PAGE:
Appeared in The Baltimore Sun.
If you are in a car accident, the driver who hit you can't just drive away. Legally, he or she needs to stick around to face the consequences. But in the political arena, hit-and-run political ads are a growing phenomenon. The candidate attacked doesn't know who did it and thus can't properly respond — and whoever funds the ad can escape totally undetected, shielded from any public accountability. But thoughtful legislation by Del. Jon Cardin and Sen. Jamie Raskin could put an end to this problem in Maryland.
Like many other states, Maryland needs to update its elections laws to provide voters with transparency around political spending. Under current state law, Maryland requires zero reporting on independent political ads — that is, ones created independently of any candidate — that urge viewers to vote for or against someone up for election. As a result, Marylanders have been left in the dark about who is trying to influence their elections.
This also means that Maryland is now far outside the norm. Maryland's campaign finance disclosure law is weaker than that of its sister states and is decades behind federal law. Most states require at least minimal reporting around independent spending, and federal law has required this type of reporting in national elections since the 1970s.
As the Attorney General of Maryland's Advisory Committee on Campaign Finance detailed in a recent report, "the absence of a reporting requirement for independent expenditures represents a major weakness in the state's current disclosure laws." Attorney General Douglas Gansler rightly concluded that it's time for Maryland to beef up its disclosure regime — and keep up with the times.
Fortunately, both houses of the Maryland legislature are taking the attorney general's call to action seriously. They are considering bills to improve disclosure of political spending in the state, which would mean no more stealth political ads in future state elections. Delegate Cardin has already shown that he understands the importance of this issue. And Senator Raskin has been an outspoken leader on this issue nationally.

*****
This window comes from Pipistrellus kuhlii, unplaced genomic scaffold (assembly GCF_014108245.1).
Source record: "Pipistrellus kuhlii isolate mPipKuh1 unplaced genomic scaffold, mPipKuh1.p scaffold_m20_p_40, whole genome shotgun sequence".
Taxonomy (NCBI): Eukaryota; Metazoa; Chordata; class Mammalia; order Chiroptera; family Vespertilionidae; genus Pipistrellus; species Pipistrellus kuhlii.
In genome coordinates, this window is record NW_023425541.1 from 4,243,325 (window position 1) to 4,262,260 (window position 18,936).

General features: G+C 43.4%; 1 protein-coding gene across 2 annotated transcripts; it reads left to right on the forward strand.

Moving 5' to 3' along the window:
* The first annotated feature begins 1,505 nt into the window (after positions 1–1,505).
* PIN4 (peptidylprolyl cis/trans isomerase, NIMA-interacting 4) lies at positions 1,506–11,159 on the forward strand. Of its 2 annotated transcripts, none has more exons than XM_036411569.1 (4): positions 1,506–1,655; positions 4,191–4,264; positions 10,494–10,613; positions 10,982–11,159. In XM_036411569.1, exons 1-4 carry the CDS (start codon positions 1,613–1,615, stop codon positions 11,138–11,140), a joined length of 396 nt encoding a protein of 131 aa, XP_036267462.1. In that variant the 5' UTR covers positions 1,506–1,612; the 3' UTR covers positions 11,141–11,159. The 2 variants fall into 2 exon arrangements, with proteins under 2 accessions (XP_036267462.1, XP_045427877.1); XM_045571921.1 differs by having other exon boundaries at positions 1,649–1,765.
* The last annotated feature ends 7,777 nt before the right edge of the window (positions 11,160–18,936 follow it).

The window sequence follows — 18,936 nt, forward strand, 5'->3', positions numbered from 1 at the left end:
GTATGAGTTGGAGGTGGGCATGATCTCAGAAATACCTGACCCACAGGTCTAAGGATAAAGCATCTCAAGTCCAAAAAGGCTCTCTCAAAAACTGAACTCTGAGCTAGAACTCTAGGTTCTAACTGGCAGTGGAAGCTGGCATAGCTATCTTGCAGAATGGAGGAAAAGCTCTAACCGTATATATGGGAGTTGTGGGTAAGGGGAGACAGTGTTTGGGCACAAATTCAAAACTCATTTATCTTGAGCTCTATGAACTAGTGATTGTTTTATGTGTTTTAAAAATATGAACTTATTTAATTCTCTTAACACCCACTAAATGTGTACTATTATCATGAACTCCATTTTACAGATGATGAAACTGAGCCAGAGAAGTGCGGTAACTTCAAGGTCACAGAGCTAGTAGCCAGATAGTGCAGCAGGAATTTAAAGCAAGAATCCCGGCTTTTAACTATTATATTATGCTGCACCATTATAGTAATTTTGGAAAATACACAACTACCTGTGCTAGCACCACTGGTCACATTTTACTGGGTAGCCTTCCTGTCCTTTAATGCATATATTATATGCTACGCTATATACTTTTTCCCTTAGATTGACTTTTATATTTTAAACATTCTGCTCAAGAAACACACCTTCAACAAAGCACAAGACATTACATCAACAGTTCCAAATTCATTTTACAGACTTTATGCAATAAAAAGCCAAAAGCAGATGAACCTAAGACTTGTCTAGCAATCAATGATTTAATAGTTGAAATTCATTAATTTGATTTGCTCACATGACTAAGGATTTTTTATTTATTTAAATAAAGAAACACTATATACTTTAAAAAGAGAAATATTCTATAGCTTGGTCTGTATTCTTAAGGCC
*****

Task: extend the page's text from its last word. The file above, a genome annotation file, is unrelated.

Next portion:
However, as Maryland improves its laws, it should go beyond requiring disclosure of independent expenditures. Legislators should also address the problem of electioneering communications — ads that criticize or praise a candidate on election eve without actually saying the word "vote." These sham commercials pretend to be about social or political issues, but, in fact, are nothing more than independent expenditures in thinly veiled disguise, trying to avoid disclosure. The Supreme Court has upheld disclosure of both types of advertisements repeatedly, and has praised such legislation for facilitating a more informed electorate.
With two bills under consideration in the Capitol, legislators should seize this opportunity to remedy this ongoing problem. Requiring robust reporting sunlight on Maryland's political advertisements would be a victory for the citizens of Maryland, and would avoid another tragic hit and run.